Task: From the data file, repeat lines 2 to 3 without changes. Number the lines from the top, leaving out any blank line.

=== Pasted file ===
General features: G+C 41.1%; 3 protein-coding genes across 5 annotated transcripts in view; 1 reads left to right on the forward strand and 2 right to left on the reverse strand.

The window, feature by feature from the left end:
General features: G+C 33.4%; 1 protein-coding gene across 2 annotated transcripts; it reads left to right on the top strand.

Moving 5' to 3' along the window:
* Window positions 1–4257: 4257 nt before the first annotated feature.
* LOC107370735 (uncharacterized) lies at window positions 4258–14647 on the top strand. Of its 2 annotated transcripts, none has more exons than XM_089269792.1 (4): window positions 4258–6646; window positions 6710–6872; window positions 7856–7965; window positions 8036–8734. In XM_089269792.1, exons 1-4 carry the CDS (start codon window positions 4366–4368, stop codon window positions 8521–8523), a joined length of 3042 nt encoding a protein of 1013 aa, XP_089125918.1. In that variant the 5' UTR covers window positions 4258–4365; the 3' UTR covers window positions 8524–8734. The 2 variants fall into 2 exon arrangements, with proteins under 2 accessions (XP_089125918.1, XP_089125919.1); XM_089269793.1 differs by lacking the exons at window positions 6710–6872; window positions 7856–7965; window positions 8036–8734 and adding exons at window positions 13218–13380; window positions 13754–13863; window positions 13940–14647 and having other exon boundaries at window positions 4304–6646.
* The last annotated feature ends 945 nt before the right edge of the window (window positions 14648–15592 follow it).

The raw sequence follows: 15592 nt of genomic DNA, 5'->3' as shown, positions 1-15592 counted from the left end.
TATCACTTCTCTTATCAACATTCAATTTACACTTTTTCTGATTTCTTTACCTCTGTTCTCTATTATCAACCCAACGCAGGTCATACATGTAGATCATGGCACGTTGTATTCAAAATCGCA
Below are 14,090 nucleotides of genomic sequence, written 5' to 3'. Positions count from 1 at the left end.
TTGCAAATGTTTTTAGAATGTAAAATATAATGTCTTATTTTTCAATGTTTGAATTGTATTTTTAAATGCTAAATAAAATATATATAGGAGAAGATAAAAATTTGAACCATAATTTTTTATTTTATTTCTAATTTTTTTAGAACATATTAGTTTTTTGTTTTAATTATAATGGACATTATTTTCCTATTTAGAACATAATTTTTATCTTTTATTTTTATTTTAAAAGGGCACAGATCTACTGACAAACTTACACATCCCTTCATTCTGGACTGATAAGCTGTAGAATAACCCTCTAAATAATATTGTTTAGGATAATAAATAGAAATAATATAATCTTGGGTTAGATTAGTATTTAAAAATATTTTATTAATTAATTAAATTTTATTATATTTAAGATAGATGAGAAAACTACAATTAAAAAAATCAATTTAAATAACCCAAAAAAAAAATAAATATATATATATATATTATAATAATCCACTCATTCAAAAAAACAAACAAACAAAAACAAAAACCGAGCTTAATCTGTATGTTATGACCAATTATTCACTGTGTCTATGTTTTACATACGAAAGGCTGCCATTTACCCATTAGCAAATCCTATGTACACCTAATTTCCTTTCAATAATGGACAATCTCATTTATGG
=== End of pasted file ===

The window, feature by feature from the left end:
General features: G+C 33.4%; 1 protein-coding gene across 2 annotated transcripts; it reads left to right on the top strand.